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Community Board Demands Affordable Housing, Jobs for Astoria Cove Project

 The five-building project would bring nearly 1,700 new apartments to the Astoria waterfront.
Astoria Cove Project
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ASTORIA — Queens Community Board 1 voted to reject the plan to turn a portion of Hallets Point into the massive Astoria Cove development unless a number of conditions are met, including more affordable housing and giving locals priority when it comes to jobs.

At its monthly meeting Tuesday night, CB1 presented 2030 Astoria Developers with a detailed list of conditions for the project, which ran some four pages long, according to board members.

The developers — a group of investors which includes Alma Realty — are applying for zoning changes to build five mixed-use buildings ranging from six to 32 stories on the Astoria waterfront.

The plan would include nearly 1,700 apartments as well as space for a school, 54,000 square feet of retail space and 84,000 square feet of publicly accessible open space, including a waterfront esplanade and a children's play area.

The board's unanimous decision follows a lengthy public hearing last week, in which a number of residents expressed concerns about the project, specifically about the level of affordable housing.

"The board worked hard to develop this resolution," said board chairman Vinicio Donato.

He compared the challenge to that faced by Battery Park City, where residents pushed to include a bridge over the West Side Highway for Stuyvesant High School students.

"At one point they didn’t want to do that, and everyone forced them, including the politicians, to come up with the money to put that bridge [in]," he said. "So you can get things from developers."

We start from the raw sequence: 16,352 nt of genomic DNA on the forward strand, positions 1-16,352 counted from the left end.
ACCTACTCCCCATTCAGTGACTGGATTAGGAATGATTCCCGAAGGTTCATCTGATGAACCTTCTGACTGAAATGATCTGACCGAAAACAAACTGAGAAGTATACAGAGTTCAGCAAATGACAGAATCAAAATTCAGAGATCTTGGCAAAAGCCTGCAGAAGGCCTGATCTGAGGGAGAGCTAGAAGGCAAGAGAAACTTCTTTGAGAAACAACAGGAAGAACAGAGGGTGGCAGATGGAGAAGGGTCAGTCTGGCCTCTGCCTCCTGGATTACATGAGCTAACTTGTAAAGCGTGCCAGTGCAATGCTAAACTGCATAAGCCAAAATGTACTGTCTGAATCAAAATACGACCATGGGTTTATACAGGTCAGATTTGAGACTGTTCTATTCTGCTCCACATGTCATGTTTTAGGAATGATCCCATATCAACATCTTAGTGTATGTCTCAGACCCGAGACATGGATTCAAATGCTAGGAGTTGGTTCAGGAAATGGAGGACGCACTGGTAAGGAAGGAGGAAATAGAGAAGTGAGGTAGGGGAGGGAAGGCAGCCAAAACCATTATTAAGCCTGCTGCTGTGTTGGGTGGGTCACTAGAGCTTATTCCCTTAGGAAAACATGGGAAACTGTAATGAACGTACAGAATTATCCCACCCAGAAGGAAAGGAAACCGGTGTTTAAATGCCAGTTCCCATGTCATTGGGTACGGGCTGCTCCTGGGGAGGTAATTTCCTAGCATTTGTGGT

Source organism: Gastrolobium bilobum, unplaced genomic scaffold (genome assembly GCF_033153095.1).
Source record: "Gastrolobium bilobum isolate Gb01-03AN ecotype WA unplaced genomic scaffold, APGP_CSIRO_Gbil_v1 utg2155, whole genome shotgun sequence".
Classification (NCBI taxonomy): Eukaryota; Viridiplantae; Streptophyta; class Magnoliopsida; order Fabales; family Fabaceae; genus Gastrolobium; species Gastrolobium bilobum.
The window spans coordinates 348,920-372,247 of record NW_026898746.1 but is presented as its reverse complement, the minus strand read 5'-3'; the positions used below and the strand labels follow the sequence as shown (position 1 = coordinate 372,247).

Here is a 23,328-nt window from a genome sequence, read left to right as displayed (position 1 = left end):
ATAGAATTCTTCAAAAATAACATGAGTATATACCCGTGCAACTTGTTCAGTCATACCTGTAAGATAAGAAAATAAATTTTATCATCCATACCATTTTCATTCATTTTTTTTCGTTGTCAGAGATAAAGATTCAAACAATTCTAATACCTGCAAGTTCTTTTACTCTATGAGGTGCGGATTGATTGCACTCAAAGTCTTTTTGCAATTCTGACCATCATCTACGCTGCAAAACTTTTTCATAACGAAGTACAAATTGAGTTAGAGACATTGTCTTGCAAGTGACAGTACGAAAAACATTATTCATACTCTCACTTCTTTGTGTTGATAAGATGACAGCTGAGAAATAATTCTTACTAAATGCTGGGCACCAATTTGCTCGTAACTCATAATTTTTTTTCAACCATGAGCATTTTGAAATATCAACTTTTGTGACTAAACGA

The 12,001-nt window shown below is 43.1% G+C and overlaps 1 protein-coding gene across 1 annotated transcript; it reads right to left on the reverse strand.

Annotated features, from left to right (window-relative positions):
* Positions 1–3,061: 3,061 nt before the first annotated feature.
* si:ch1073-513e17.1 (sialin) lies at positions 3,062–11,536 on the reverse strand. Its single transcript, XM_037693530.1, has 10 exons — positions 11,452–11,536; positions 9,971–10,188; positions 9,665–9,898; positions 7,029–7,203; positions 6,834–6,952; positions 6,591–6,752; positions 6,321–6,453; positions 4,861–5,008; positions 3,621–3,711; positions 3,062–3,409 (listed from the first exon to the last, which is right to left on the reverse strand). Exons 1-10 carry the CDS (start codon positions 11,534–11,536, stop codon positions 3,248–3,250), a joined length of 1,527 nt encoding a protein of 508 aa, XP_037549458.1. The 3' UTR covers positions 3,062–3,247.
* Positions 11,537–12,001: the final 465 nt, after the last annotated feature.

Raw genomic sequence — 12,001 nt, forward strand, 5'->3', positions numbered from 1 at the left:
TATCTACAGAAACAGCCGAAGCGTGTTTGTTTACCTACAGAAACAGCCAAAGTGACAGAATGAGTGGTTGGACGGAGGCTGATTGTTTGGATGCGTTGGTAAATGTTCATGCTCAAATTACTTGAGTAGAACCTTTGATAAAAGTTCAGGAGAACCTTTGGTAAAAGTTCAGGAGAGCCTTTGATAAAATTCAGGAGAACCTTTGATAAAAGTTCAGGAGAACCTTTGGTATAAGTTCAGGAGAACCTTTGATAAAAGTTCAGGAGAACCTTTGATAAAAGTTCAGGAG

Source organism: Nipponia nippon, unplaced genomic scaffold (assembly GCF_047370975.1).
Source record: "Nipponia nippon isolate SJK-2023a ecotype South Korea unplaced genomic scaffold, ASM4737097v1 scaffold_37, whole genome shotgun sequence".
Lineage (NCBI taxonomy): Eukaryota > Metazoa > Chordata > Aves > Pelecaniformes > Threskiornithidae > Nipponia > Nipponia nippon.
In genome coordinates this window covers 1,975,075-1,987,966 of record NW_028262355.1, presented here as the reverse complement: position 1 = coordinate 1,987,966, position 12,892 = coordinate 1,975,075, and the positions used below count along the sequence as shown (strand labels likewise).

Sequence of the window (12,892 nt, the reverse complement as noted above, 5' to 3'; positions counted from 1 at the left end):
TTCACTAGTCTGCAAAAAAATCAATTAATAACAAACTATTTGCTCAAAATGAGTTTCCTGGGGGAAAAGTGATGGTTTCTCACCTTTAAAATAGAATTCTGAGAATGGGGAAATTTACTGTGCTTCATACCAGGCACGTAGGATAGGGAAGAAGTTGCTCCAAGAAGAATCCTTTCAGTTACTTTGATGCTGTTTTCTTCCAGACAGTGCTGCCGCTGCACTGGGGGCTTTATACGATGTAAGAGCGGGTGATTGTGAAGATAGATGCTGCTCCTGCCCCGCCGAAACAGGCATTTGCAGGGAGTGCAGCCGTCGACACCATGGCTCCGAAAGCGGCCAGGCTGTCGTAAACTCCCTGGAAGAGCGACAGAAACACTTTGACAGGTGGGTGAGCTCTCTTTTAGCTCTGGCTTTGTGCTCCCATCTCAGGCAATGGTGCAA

Among other things CB1 wants the Astoria Cove developers to agree to increase the amount of affordable housing in the plan to 35 percent, compared to the 20 percent currently proposed.

The board also wants the developer to give priority to local residents and youths for a portion of jobs stemming from the project, and to work with building services and construction trades to set aside apprenticeship positions for locals.

Other stipulations include a request for an increase in the number of parking spaces, inclusion of a community recreational facility, space for a Head Start program and a medical center.

Howard Weiss, an attorney for the developers, said he felt the board "didn’t bring us any real objections to the project."

"A number of the things they mentioned are things that we already told them we’re going to do," he added. "And we will, by the time this gets to the City Planning Commission, be amending the application documents."

Weiss said the developer is already working to increase the affordable housing in the plan, which is currently proposed for 20 percent of the project's waterfront parcel, but will be expanded throughout the site.

"I don’t think 35 percent is realistic, but we are working with City Planning to increase the number of affordable units to what would be a realistically and economically viable affordable housing density," he said.

The Astoria Cove proposal will go to Queens Borough President Melinda Katz next for review.